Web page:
It is in this context that India-Myanmar border trade assumes a new meaning and significance. It may be emphasised that the issues relating to border trade would have to be situated in a policy framework which is much broader in its canvas so that relevant policy and practical implementation measures could be identified.

Social protection for sustainable development: dialogues between Africa and Brazil

24 Jun 2016 02:32:47 GMT

Social protection programmes are among the most successful development experiences the world has seen in recent years. They have proven to be key in developing countries’ efforts to fight poverty and hunger, as demonstrated by the substantial progress countries such as Brazil, Ethiopia and Senegal have made in poverty reduction through the adoption and expansion of social protection schemes. These and other examples clearly show that social protection has the potential to contribute significantly to long-term sustainable development, especially when built under a broader, more integrated framework.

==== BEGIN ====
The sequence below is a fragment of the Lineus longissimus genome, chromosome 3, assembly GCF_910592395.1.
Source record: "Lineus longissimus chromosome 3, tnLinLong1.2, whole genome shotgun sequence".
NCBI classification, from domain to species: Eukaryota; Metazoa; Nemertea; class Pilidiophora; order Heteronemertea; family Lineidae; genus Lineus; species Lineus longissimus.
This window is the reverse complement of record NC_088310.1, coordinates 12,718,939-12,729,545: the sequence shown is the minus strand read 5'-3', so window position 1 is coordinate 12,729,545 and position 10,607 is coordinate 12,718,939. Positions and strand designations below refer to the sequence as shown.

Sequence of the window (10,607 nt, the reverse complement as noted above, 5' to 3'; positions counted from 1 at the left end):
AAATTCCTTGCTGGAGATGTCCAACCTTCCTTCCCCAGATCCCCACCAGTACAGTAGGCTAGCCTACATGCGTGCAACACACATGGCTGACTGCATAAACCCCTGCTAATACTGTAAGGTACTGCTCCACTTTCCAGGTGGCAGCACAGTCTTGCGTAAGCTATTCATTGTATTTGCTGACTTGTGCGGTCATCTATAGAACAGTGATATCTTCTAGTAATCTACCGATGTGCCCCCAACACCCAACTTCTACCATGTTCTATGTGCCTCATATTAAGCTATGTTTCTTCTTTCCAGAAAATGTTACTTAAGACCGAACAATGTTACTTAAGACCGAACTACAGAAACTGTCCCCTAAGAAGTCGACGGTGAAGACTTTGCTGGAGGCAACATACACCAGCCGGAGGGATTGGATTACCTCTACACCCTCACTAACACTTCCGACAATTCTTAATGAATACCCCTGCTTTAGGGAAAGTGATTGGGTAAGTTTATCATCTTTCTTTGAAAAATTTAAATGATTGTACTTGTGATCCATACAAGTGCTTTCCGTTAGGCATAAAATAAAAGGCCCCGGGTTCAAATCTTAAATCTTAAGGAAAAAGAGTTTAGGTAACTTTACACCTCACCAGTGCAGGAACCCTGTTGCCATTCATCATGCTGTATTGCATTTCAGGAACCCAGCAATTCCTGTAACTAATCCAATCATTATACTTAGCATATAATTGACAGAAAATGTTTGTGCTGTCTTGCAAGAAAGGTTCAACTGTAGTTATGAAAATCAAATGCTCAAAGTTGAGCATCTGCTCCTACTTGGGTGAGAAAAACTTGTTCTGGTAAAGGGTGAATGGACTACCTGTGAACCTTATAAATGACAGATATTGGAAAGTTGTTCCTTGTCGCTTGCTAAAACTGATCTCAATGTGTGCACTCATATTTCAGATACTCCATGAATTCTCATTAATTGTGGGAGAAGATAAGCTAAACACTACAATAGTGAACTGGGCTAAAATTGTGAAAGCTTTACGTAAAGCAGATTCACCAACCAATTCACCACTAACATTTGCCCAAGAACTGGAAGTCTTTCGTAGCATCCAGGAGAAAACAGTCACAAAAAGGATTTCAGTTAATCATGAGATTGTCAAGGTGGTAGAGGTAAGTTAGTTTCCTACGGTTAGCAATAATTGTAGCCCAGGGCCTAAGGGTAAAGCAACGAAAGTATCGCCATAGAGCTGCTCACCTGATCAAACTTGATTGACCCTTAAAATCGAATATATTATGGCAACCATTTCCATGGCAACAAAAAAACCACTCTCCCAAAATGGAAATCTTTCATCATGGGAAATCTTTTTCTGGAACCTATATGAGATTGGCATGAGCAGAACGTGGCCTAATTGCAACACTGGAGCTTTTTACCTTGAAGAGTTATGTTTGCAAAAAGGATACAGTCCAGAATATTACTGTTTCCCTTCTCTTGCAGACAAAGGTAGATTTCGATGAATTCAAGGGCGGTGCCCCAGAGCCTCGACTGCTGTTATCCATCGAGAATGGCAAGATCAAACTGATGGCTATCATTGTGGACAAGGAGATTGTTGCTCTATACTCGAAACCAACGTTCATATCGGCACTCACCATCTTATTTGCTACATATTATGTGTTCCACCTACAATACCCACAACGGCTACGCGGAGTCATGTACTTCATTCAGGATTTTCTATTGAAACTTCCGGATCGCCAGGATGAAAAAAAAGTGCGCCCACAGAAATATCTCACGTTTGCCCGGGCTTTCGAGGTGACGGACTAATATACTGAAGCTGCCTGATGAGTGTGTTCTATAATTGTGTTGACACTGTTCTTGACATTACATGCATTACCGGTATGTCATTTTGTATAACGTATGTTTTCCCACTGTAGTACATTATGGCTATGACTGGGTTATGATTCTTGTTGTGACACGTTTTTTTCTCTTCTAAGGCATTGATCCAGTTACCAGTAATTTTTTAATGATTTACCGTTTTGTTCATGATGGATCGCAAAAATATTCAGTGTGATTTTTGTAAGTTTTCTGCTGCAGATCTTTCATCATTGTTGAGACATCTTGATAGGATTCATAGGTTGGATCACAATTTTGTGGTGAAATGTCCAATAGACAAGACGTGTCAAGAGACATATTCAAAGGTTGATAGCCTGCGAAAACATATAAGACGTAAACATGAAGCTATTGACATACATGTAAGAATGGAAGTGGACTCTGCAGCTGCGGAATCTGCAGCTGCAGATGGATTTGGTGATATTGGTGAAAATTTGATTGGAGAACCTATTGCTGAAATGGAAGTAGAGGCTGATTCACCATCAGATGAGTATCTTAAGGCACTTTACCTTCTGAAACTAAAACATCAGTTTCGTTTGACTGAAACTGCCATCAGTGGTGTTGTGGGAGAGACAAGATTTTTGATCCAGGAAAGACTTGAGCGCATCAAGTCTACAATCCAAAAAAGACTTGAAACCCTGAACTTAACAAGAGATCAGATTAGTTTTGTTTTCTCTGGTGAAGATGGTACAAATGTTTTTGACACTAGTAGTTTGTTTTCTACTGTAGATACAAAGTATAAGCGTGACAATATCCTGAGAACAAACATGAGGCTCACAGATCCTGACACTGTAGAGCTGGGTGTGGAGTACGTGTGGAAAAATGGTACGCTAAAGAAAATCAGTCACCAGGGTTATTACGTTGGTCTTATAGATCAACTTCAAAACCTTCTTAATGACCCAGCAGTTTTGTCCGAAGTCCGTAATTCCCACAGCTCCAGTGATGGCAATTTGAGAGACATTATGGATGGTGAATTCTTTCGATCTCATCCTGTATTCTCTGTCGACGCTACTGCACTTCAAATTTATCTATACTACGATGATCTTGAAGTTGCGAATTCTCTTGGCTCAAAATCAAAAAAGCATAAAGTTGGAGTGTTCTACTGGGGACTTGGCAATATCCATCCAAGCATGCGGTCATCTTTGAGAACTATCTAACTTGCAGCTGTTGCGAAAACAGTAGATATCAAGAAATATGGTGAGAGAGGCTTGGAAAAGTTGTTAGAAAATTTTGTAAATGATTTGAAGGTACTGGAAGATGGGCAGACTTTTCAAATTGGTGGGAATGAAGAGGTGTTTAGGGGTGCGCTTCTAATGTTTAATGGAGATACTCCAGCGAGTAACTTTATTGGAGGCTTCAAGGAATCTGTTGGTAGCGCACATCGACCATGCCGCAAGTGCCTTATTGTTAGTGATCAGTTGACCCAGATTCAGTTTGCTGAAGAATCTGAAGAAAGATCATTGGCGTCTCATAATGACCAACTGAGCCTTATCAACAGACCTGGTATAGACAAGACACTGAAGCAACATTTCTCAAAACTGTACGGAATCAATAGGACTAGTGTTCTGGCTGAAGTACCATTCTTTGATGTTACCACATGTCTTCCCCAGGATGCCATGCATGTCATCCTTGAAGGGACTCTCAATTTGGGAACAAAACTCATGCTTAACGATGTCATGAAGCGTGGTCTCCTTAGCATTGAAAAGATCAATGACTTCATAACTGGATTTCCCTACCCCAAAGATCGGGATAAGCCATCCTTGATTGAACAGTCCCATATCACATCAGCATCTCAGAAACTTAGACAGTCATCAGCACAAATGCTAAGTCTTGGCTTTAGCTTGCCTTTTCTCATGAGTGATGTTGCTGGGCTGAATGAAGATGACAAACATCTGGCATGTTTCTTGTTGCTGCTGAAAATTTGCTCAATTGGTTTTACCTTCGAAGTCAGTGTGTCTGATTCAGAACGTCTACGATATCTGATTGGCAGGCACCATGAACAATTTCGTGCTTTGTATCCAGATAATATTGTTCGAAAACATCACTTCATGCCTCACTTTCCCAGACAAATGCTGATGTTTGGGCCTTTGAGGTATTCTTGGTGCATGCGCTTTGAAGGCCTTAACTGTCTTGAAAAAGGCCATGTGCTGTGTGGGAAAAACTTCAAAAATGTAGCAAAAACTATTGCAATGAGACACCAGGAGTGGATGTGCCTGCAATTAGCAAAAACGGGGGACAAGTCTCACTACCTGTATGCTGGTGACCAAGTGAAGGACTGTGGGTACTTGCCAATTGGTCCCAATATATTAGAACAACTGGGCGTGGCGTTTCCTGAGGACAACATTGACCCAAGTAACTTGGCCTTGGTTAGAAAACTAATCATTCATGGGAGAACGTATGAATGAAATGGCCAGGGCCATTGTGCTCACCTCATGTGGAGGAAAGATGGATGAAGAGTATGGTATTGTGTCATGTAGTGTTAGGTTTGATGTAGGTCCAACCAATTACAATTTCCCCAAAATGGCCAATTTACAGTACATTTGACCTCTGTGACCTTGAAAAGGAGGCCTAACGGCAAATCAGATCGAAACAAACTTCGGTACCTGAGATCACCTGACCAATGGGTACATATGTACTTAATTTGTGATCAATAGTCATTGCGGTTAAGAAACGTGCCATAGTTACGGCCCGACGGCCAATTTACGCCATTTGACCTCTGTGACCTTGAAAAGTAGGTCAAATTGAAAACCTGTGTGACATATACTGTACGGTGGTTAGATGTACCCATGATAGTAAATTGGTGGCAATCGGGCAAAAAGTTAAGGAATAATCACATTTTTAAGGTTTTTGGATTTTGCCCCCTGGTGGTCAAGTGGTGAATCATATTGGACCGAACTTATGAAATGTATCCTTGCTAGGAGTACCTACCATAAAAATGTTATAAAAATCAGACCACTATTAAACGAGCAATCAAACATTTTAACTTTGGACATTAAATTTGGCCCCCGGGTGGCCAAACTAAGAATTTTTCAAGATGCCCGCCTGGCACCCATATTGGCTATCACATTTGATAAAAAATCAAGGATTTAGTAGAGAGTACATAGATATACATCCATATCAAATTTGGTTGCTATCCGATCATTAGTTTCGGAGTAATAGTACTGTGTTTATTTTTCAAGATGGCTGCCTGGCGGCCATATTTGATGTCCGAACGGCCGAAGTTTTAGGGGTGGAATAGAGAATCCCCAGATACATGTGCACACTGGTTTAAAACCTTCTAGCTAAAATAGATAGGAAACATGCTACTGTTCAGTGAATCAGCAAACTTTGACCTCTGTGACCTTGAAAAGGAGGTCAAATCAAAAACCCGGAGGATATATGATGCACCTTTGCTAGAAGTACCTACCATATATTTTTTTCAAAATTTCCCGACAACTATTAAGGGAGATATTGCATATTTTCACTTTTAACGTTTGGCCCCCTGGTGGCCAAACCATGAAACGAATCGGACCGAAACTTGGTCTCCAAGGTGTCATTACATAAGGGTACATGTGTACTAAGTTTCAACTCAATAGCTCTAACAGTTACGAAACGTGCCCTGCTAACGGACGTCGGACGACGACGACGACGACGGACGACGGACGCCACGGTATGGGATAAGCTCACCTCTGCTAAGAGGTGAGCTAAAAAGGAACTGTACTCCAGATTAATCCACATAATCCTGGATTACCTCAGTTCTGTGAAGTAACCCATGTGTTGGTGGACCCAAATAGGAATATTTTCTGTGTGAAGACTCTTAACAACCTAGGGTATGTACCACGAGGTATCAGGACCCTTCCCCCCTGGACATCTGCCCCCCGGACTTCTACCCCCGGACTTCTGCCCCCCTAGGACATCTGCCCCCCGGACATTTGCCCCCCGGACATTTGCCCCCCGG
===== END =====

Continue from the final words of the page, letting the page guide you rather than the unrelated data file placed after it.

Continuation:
The International Seminar on Social Protection in Africa held in April 2015 in Dakar, Senegal created an important space for sharing such experiences and for promoting a social protection agenda as a key building block for human development. This Social Protection for Sustainable Development (SD4SD) report is based on the contributions and  recommendations of the International Seminar.